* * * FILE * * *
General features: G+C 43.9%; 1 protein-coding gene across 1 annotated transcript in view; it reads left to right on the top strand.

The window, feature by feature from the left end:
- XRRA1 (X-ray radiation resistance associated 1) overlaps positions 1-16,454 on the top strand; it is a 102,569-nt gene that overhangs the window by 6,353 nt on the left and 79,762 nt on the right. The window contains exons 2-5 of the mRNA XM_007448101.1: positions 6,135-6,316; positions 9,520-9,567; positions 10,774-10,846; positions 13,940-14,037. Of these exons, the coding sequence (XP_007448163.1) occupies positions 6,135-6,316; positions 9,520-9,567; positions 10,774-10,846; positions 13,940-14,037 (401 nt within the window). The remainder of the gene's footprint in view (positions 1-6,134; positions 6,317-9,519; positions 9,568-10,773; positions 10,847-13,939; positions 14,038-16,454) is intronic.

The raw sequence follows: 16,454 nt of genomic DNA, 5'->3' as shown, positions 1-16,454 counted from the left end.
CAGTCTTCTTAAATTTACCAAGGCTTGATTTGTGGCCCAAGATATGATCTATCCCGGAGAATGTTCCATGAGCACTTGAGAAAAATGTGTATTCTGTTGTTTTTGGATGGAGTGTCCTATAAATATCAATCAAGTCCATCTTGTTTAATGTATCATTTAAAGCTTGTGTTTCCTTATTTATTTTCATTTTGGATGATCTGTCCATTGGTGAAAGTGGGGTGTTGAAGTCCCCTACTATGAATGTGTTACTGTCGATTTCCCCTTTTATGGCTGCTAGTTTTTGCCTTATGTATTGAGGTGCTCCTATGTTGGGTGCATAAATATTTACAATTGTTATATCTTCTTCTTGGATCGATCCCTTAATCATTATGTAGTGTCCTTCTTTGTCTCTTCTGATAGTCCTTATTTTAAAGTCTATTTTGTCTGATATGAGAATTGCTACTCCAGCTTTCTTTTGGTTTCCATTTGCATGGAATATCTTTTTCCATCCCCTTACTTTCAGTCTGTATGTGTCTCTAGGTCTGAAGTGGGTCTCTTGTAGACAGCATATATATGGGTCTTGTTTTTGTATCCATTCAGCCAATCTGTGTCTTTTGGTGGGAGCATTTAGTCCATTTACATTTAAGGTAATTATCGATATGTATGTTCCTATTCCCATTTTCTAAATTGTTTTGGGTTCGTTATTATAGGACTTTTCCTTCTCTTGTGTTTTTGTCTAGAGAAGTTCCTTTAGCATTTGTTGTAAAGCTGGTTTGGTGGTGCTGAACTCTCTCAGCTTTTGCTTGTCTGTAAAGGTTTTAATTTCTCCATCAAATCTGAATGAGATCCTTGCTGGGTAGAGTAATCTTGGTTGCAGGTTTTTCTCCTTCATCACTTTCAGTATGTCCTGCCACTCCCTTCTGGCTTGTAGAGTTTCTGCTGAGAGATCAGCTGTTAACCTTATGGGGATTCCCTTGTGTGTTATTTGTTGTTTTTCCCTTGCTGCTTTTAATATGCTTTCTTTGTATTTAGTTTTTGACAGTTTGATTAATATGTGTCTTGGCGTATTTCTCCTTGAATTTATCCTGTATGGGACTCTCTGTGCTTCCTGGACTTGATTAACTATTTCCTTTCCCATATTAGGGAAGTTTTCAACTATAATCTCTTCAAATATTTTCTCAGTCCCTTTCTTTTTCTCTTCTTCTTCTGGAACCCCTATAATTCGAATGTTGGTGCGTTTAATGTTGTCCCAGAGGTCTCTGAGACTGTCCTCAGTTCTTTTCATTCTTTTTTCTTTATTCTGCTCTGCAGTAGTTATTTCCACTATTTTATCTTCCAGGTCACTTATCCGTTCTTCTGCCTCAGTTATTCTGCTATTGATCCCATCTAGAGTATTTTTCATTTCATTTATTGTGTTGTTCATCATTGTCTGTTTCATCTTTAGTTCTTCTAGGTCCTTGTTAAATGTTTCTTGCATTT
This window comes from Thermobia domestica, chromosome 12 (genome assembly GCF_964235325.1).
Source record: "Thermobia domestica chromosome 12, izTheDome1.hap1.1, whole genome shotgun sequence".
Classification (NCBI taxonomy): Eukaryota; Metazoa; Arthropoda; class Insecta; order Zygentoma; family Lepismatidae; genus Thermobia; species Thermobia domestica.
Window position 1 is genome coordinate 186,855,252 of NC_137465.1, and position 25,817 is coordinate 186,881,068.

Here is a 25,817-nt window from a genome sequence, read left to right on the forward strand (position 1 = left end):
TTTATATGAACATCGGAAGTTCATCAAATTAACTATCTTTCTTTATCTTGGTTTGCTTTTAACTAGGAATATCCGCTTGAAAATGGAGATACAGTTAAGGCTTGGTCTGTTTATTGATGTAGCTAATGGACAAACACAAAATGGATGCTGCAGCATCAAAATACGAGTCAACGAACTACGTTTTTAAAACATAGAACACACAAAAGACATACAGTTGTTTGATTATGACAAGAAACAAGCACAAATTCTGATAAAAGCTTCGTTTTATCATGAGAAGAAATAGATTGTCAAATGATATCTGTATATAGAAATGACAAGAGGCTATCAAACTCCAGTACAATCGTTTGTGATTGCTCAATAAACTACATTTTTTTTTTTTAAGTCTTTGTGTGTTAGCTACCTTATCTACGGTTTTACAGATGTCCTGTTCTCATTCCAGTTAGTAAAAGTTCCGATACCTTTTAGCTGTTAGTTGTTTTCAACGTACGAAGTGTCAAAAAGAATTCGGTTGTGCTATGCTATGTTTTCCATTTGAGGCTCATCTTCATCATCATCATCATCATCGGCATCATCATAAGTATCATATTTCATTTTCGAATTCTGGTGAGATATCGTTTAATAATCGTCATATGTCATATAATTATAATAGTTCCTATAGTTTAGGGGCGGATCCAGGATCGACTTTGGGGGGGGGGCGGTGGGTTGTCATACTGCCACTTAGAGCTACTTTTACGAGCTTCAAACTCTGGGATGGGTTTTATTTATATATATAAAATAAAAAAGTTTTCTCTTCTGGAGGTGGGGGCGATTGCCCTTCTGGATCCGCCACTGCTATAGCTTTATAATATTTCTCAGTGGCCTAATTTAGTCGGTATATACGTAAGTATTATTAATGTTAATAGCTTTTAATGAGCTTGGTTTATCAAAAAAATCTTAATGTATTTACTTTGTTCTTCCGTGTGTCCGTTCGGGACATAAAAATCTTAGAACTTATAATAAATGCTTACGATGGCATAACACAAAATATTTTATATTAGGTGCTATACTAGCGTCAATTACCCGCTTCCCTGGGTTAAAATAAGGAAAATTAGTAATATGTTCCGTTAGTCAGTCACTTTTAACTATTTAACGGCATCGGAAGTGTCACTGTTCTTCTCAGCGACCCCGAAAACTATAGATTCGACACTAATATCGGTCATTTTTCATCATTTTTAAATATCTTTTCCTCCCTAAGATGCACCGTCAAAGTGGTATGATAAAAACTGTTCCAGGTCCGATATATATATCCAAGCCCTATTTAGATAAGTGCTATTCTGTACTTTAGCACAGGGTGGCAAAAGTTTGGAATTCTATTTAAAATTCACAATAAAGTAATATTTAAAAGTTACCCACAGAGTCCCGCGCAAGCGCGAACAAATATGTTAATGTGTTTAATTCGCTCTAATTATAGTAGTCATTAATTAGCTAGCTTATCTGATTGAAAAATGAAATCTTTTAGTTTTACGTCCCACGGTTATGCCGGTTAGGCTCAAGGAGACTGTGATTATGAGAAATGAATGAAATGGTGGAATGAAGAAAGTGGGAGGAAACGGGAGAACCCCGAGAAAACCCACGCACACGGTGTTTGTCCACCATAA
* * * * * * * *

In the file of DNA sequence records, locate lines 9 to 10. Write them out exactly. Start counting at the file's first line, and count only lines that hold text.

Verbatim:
Window position 1 is genome coordinate 186,855,252 of NC_137465.1, and position 25,817 is coordinate 186,881,068.

Here is a 25,817-nt window from a genome sequence, read left to right on the forward strand (position 1 = left end):